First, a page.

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I'm reading through the (still beta) rspec book by the prag progs as I'm interested in behavioral testing on objects. From what I've gleaned so far (caveat: after only reading for 30 min), the basic idea is that I want ensure my object behaves as expected 'externally' i.e. in its output and in relation to other objects.

Is it true then that I should just be black box testing my object to ensure the proper output/interaction with other objects?

This may be completely wrong, but given all of the focus on how my object behaves in the system, it seems this is ideology one would take. If that's so, how do we focus on the implementation of an object? How do I test that my private method is doing what I want it to do for all different types of input?

I suppose this question is maybe valid for all types of testing?? I'm still fairly new to TDD and BDD.

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up vote 6 down vote accepted

If you want to understand BDD better, try thinking about it without using the word "test".

Instead of writing a test, you're going to write an example of how you can use your class (and you can't use it except through public methods). You're going to show why your class is valuable to other classes. You're defining the scope of your class's responsibilities, while showing (through mocks) what responsibilities are delegated elsewhere.

At the same time, you can question whether the responsibilities are appropriate, and tune the methods on your class to be as intuitively usable as possible. You're looking for code which is easy to understand and use, rather than code which is easy to write.

If you can think in terms of examples and providing value through behaviour, you'll create code that's easy to use, with examples and descriptions that other people can follow. You'll make your code safe and easy to change. If you think about testing, you'll pin it down so that nobody can break it. You'll make it hard to change.

If it's complex enough that there are internal methods you really want to test separately, break them out into another class then show why that class is valuable and what it does for the class that uses it.

Hope this helps!

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good answer! very concise! – brad Sep 7 '10 at 13:02

I think there are two issues here.

One is that from the BDD perspective, you are typically testing at a higher level than from the TDD perspective. So your BDD tests will assert a bigger piece of functionality than your TDD tests and should always be "black box" tests.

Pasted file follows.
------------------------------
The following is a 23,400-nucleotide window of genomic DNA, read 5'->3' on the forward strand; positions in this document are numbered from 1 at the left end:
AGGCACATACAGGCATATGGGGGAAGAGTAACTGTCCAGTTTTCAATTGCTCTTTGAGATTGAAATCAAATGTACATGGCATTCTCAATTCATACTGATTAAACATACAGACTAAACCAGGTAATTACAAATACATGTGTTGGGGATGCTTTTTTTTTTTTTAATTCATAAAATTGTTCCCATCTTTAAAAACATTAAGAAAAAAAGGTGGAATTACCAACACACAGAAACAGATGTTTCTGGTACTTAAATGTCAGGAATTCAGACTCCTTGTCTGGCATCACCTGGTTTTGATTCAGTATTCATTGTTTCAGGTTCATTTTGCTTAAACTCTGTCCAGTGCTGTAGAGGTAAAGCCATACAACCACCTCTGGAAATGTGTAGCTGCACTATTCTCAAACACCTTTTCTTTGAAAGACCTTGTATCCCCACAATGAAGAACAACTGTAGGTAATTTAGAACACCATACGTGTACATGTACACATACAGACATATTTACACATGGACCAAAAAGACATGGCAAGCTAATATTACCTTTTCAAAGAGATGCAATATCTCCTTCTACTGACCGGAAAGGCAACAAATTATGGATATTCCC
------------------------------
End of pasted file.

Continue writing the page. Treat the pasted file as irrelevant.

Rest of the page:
The second is that if you feel the need to test private methods, even at the unit test level, that could be a code smell that your code is violating the Single Responsibilty Principle and should be refactored so that the methods you care about can be tested as public methods of a different class. Michael Feathers gave an interesting talk about this recently called "The Deep Synergy Between Testability and Good Design."

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BDD works at a unit level (with RSpec, in Ruby) as well as at an acceptance test level (with Cucumber). I tend to differentiate in the Java / C# worlds by calling them either Scenarios (acceptance tests) or Examples (unit tests). They should still be black box tests either way, but for different scales. If you're interested, Feature Injection takes BDD even further up into the analysis space... – Lunivore Sep 5 '10 at 8:54
Thanks for the clarification Liz - +1 for your comment! I like the "scenario" vs. "example" distinction. I'm tempted to edit my response to clarify that I'm talking about acceptance tests v. unit tests, but then the rest of this comment thread won't make sense. I think the second part of my answer is still very valid in terms of code smells. – Paddyslacker Sep 5 '10 at 16:45

Yes, focus on the exposed functionality of the class. Private methods are just part of a public function you will test. This point is a bit controversial, but in my opinion it should be enough to test the public functionality of a class (everything else also violates the OOP principle).

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ya i thought about the whole oo paradigm side of it. Of course it's a feature (whether good or bad) of ruby to be able to inspect inside our classes, but most languages don't even allow you to do that. – brad Sep 3 '10 at 13:27

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